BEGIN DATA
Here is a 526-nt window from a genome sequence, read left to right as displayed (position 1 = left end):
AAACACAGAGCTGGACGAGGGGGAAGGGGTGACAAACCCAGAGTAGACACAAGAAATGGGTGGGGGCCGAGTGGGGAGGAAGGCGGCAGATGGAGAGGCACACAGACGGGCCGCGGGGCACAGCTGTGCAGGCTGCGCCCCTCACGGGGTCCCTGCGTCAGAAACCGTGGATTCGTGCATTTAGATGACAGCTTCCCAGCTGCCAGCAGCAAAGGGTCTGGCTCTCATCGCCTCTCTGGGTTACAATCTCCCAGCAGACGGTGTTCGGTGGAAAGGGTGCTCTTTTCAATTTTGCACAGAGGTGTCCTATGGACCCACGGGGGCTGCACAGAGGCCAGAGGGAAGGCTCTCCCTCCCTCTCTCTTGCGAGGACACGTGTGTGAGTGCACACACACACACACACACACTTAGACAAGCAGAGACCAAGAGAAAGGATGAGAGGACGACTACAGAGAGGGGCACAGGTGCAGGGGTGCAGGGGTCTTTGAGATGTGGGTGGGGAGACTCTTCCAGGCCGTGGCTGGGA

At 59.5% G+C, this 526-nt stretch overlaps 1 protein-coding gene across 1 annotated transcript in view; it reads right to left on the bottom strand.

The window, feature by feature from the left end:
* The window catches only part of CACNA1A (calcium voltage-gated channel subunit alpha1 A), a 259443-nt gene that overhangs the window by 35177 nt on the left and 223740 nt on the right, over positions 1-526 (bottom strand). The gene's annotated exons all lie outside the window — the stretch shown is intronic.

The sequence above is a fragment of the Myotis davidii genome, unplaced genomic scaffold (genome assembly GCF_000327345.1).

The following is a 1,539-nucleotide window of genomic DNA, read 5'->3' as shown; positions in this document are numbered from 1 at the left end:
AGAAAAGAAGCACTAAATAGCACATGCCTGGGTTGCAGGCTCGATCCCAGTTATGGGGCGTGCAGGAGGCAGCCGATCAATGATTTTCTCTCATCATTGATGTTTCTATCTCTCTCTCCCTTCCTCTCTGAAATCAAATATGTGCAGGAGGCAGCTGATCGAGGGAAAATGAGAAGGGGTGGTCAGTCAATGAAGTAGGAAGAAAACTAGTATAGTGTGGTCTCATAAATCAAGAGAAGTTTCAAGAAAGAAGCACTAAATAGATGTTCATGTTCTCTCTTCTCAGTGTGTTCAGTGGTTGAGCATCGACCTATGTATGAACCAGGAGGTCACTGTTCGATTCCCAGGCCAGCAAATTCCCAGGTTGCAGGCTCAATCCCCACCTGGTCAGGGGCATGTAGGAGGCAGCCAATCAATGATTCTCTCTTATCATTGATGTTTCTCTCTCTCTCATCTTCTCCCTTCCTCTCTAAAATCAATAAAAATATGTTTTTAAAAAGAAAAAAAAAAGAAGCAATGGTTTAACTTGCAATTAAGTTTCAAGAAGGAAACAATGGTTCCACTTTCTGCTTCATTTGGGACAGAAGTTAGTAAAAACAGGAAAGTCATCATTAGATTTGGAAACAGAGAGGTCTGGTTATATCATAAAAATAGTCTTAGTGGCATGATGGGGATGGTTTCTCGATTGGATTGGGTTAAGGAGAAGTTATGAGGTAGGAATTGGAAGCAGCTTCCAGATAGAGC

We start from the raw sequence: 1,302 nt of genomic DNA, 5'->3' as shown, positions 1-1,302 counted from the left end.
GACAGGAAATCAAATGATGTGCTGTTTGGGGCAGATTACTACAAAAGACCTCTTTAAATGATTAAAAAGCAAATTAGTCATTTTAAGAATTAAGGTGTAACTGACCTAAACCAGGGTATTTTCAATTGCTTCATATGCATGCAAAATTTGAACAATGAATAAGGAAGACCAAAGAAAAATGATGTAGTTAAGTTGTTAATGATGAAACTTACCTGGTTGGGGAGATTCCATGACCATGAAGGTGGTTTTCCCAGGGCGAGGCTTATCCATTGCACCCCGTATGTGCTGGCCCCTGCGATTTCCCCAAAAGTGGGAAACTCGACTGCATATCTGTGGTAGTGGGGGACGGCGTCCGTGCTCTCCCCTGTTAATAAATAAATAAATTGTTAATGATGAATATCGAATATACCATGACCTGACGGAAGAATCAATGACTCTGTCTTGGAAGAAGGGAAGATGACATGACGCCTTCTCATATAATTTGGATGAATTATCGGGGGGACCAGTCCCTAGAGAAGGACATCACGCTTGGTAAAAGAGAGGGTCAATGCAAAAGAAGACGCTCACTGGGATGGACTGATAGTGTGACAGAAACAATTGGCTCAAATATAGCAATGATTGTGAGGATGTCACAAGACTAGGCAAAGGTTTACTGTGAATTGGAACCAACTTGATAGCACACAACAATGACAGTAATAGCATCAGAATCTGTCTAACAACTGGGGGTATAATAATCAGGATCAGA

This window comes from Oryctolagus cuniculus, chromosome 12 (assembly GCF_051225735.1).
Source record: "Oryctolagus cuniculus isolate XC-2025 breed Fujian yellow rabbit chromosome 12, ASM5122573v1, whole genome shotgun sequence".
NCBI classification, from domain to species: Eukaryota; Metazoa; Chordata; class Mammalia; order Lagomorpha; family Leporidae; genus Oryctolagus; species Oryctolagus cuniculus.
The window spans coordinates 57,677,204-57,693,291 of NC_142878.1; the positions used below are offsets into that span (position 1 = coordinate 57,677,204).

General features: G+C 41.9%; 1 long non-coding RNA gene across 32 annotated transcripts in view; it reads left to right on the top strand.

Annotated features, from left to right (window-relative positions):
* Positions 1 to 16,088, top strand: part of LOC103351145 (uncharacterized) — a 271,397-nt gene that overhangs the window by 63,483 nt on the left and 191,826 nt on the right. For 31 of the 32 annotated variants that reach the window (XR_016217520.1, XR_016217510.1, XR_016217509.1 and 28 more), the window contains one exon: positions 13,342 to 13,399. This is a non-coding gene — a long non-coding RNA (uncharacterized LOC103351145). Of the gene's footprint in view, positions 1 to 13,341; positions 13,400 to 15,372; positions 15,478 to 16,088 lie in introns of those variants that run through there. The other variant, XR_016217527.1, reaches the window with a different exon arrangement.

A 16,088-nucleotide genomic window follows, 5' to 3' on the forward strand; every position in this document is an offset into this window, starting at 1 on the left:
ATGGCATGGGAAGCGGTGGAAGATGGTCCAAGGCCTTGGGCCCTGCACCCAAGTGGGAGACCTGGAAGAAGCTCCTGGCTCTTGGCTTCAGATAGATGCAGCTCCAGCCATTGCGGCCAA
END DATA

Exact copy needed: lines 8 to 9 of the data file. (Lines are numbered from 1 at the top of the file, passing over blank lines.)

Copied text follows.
AGAAAAGAAGCACTAAATAGCACATGCCTGGGTTGCAGGCTCGATCCCAGTTATGGGGCGTGCAGGAGGCAGCCGATCAATGATTTTCTCTCATCATTGATGTTTCTATCTCTCTCTCCCTTCCTCTCTGAAATCAAATATGTGCAGGAGGCAGCTGATCGAGGGAAAATGAGAAGGGGTGGTCAGTCAATGAAGTAGGAAGAAAACTAGTATAGTGTGGTCTCATAAATCAAGAGAAGTTTCAAGAAAGAAGCACTAAATAGATGTTCATGTTCTCTCTTCTCAGTGTGTTCAGTGGTTGAGCATCGACCTATGTATGAACCAGGAGGTCACTGTTCGATTCCCAGGCCAGCAAATTCCCAGGTTGCAGGCTCAATCCCCACCTGGTCAGGGGCATGTAGGAGGCAGCCAATCAATGATTCTCTCTTATCATTGATGTTTCTCTCTCTCTCATCTTCTCCCTTCCTCTCTAAAATCAATAAAAATATGTTTTTAAAAAGAAAAAAAAAAGAAGCAATGGTTTAACTTGCAATTAAGTTTCAAGAAGGAAACAATGGTTCCACTTTCTGCTTCATTTGGGACAGAAGTTAGTAAAAACAGGAAAGTCATCATTAGATTTGGAAACAGAGAGGTCTGGTTATATCATAAAAATAGTCTTAGTGGCATGATGGGGATGGTTTCTCGATTGGATTGGGTTAAGGAGAAGTTATGAGGTAGGAATTGGAAGCAGCTTCCAGATAGAGC

We start from the raw sequence: 1,302 nt of genomic DNA, 5'->3' as shown, positions 1-1,302 counted from the left end.